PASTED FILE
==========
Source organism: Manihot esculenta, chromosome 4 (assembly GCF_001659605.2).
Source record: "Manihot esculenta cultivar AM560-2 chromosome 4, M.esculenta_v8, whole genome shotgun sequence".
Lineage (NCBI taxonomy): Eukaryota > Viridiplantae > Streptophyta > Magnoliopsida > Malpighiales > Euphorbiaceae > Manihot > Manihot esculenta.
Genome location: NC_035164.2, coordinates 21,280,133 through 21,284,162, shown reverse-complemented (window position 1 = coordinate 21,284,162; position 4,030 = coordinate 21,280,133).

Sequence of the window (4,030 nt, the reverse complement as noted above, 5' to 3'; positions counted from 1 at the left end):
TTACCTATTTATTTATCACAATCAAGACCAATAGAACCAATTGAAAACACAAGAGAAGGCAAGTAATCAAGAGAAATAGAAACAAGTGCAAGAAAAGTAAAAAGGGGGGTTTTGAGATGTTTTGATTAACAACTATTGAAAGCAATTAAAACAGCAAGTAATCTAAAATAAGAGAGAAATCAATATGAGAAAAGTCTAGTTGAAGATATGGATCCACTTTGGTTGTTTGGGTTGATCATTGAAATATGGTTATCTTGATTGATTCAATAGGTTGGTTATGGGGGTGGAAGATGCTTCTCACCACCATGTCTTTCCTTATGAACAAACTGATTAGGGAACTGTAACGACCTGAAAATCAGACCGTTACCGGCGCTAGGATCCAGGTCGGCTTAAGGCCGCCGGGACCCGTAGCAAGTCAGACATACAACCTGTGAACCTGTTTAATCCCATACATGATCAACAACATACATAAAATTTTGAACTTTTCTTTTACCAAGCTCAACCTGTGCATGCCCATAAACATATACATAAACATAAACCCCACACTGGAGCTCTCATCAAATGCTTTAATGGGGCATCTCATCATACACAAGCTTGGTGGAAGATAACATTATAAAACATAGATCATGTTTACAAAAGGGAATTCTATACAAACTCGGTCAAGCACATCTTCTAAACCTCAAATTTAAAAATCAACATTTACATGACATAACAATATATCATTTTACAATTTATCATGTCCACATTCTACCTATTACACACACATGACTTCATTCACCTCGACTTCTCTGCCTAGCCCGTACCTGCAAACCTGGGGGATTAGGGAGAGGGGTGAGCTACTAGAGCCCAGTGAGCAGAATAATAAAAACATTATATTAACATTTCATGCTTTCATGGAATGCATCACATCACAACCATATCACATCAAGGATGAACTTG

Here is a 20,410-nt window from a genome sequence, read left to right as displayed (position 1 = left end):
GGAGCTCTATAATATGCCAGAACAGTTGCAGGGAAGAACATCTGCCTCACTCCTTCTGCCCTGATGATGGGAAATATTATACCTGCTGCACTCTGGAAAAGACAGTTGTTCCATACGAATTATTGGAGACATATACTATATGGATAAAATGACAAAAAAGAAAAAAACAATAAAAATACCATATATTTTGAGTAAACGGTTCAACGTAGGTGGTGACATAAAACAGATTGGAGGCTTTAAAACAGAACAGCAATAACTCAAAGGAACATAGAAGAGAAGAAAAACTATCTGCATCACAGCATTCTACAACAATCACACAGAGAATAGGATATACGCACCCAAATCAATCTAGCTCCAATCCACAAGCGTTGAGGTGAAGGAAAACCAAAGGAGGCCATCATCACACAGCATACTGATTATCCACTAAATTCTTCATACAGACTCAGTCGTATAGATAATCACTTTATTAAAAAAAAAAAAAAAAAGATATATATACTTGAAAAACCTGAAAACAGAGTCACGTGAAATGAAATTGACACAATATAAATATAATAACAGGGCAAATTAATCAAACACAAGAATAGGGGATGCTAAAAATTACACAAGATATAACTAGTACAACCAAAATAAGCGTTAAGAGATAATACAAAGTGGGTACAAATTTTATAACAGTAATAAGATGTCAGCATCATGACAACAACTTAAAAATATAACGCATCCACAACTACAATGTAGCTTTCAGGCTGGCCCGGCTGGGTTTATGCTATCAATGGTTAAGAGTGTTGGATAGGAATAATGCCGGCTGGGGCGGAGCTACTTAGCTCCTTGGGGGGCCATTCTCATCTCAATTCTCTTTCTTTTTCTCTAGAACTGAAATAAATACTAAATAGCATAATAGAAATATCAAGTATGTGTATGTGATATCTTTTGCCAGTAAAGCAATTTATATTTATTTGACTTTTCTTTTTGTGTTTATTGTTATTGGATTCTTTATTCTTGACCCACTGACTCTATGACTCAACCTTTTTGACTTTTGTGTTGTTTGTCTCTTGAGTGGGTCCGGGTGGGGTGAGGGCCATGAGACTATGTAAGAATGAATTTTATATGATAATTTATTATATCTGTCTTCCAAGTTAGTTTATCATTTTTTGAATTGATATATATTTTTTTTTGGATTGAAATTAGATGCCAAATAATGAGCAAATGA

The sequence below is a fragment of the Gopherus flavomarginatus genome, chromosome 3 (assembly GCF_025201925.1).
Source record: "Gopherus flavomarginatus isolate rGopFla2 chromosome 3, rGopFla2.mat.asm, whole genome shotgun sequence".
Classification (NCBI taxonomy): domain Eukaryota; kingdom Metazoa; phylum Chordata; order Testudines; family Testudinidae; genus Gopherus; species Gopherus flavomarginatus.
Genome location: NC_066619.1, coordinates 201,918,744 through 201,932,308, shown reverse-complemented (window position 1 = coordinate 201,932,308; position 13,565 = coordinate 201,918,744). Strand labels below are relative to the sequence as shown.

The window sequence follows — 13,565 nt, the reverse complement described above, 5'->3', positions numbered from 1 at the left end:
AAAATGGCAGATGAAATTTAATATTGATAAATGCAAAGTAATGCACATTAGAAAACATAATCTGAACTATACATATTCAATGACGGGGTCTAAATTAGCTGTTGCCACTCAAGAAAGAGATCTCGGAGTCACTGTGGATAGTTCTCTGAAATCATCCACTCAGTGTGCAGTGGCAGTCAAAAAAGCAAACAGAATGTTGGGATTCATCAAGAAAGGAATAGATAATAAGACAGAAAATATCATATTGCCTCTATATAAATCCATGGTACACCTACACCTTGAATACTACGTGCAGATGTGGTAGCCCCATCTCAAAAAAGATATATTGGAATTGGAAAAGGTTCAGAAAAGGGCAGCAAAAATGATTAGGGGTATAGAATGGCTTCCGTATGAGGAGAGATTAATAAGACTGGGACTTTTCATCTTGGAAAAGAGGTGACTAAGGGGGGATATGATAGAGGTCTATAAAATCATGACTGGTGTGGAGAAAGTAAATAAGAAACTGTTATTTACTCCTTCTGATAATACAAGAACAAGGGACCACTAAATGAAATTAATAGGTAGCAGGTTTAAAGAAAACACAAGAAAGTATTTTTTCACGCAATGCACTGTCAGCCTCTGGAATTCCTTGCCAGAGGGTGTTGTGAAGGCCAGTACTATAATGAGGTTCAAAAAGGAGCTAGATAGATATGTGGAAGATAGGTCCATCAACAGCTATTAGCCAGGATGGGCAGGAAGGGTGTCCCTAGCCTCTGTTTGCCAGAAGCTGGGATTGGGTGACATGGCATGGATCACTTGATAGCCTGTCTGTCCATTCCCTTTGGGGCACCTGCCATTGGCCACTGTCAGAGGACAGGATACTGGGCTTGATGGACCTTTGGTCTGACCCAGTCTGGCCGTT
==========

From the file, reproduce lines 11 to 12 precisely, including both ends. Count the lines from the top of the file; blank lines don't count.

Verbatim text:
Classification (NCBI taxonomy): domain Eukaryota; kingdom Metazoa; phylum Chordata; order Testudines; family Testudinidae; genus Gopherus; species Gopherus flavomarginatus.
Genome location: NC_066619.1, coordinates 201,918,744 through 201,932,308, shown reverse-complemented (window position 1 = coordinate 201,932,308; position 13,565 = coordinate 201,918,744). Strand labels below are relative to the sequence as shown.